Will sequestration kill the stock market rally?

(MoneyWatch) Nineteen months after it was originally conceived, sequestration week has finally arrived! (Check out this handy sequester Q&A for more details.) Unless a last-minute deal occurs in the days ahead, the government will implement the first phase of across-the-board spending cuts, which will amount to $85 billion in 2013.

My favorite news producer calls sequestration the U.S. version of European austerity. Of course, things haven't worked out too well across the pond, where drastic eurozone budget cuts have slashed economic growth and caused unemployment to spike. Last week, the European Union said it expects that the 17-nation eurozone bloc will likely contract by 0.3 percent this year amid 11 percent unemployment. It would be the second year in a row and the third year in the last five that the region has been in recession.

The results of European austerity should be a warning to those who think that sequestration wouldn't be that big of a deal. The blunt cuts are likely to slow economic growth by 0.5 percent and cause job losses of 750,000. While sequestration is not likely to derail the economy enough to cause another recession, real people will suffer direct effects and many others will encounter indirect effects. (Note to travelers: Airports are likely to be a mess in the aftermath of sequestration!)

It is either amusing or annoying to consider that when the sequester was conceived in August 2011 during the debt ceiling negotiations, it was thought to be a deterrent -- a plan so absurd and dangerous that it would force both sides to come to the table. Obviously there is nothing too absurd for politicians.

Meanwhile, sequestration has become accepted as a fait accompli among investors, who have built in the ensuing slowdown into their 2013 forecasts. The economy is expected to sputter along at about 2 percent annualized growth, which nearly matches the pace seen in the last two years. But it was not sequestration that caused the first signs of anxiety in markets last week.

The stated cause of the Wednesday-Thursday sell-off was the release of minutes from the Fed's January policy meeting. At that central bank confab, "many" of the 19 officials who attended the meeting "expressed some concerns about potential costs and risks arising from asset purchases." Some investors read the concerns as a sign that that the Fed's bond buying might end sooner than expected. Others scoffed, noting that Fed Chairman Ben Bernanke and his cohorts have repeatedly said that low rates and bond buying will remain in place until unemployment drops to at least 6.5 percent. They attributed the selling to profit taking after 7 consecutive weeks of gains.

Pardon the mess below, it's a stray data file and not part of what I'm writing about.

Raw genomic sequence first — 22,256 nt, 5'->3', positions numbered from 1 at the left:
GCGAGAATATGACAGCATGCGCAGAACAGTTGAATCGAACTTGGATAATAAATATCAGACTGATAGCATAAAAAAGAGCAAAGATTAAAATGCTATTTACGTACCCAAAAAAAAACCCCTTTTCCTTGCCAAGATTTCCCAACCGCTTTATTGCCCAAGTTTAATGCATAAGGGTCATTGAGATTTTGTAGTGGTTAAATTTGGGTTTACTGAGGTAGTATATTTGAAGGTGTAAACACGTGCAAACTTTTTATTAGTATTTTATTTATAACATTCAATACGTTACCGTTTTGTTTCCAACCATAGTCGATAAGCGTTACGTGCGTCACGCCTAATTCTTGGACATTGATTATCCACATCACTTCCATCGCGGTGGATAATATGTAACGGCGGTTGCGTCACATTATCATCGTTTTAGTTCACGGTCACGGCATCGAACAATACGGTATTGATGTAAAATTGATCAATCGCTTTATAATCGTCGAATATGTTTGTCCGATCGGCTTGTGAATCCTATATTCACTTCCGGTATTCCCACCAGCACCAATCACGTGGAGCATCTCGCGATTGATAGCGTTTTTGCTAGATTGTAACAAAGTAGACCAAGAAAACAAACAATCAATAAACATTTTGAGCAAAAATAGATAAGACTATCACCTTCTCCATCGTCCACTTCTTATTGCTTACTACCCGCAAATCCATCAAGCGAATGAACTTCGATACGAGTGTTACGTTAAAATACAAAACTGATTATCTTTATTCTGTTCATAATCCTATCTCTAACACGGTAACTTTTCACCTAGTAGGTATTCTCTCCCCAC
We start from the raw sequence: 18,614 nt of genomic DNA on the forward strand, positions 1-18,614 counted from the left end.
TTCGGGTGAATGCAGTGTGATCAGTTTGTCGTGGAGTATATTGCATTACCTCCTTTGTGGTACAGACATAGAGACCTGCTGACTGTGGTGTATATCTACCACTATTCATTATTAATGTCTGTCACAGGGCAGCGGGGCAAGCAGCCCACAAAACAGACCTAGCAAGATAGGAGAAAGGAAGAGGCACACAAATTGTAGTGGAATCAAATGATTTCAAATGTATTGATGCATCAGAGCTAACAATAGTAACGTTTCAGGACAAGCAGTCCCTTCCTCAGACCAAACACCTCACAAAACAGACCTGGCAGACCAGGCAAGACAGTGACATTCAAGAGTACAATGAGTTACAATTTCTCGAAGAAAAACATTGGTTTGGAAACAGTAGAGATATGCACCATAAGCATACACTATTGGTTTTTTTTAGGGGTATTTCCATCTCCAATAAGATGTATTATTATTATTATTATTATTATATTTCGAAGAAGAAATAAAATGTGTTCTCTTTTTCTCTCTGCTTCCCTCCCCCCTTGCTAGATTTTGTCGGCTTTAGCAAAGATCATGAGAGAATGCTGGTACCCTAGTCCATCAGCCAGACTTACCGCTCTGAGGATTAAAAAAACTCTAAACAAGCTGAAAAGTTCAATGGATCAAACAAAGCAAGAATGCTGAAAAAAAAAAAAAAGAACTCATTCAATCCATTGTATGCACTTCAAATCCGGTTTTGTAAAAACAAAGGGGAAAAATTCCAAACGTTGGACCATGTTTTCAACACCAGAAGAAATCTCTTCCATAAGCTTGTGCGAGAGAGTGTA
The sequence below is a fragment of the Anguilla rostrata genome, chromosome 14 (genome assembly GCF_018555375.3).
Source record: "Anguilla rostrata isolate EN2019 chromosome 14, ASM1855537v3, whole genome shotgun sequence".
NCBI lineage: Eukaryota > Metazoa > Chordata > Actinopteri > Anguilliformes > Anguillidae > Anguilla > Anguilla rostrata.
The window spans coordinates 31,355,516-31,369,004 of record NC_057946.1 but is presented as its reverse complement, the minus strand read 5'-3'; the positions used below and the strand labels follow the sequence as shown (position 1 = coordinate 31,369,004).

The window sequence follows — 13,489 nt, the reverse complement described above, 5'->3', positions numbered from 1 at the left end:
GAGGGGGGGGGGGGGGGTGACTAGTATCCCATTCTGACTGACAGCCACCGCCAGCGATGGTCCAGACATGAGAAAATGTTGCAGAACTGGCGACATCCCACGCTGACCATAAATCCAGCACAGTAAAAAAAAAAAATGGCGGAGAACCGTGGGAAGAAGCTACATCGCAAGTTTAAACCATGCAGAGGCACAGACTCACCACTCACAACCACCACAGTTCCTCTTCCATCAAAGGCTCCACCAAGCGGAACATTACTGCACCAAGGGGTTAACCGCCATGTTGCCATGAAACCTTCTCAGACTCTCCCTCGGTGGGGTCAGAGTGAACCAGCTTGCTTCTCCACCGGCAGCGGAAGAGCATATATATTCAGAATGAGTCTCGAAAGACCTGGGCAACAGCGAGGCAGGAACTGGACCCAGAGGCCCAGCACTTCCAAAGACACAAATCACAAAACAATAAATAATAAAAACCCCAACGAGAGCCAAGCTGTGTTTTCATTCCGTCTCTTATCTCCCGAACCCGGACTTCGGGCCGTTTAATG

Congressional leaders will ask Bernanke about the Fed's commitment to its policies when he testifies before the Senate Banking and House Financial Services Committees for his semi-annual Humphrey-Hawkins testimony this week. Chief among the concerns of lawmakers will be the possibility of future inflation and how the Fed will eventually unload trillions of dollars worth of bonds from its balance sheet without disrupting fixed income markets or taking big losses on securities purchased at higher prices.

Markets:

After reaching five-year highs on Tuesday, stocks ended the week lower. Helping the bull case has been a better than expected earnings season. According to Yardeni Research, nearly 80 percent of S&P 500 companies have reported results and earnings for these companies are up 7 percent year over year on sales growth of 1 percent. Perhaps of greater importance, 70 percent of the companies exceeded industry analysts' earnings estimates.

-- DJIA: 14,000 up 0.1 percent on week, up 6.8 percent on year

-- S&P 500: 1,515, down 0.3 percent on week, up 6.4 percent on year

-- NASDAQ: 3,161, down 0.9 percent on week, up 4.7 percent on year

-- April Crude Oil: $93.13, down 3.4 percent on week

-- April Gold: $1,572.80, down 2.2 percent on week

-- AAA national average price for gallon of regular gas: $3.78 (up $0.46 from a month ago)

THE WEEK AHEAD:

Mon 2/25:

8:30 Chicago Fed Activity

10:30 Dallas Fed Manufacturing

Tues 2/26:

9:00 FHFA House Price Index

9:00 Case-Shiller Home Price Indexes

10:00 Bernanke semi-annual Humphrey-Hawkins testimony before Senate Banking Committee

10:00 Consumer Confidence

10:00 Richmond Fed Manufacturing

Weds 2/27:

8:30 Durable Goods Orders

10:00 Bernanke semi-annual Humphrey-Hawkins testimony before House Financial Services Committee

10:00 Pending Home Sales

Thurs 2/28:

8:30 Weekly Claims

8:30 GDP 2nd revision (Q4 initial: -0.1%)

9:45 Chicago Purchasing Managers Index

Fri 3/1: SEQUESTRATION

Motor Vehicle Sales

8:30 Personal Income and Spending

9:55 Consumer Sentiment

10:00 ISM Manufacturing Index

10:00 Construction Spending

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    Jill Schlesinger, CFP®, is the Emmy-nominated, Business Analyst for CBS News. She covers the economy, markets, investing and anything else with a dollar sign on TV, radio (including her nationally syndicated radio show), the web and her blog, "Jill on Money." Prior to her second career at CBS, Jill spent 14 years as the co-owner and Chief Investment Officer for an independent investment advisory firm. She began her career as a self-employed options trader on the Commodities Exchange of New York, following her graduation from Brown University.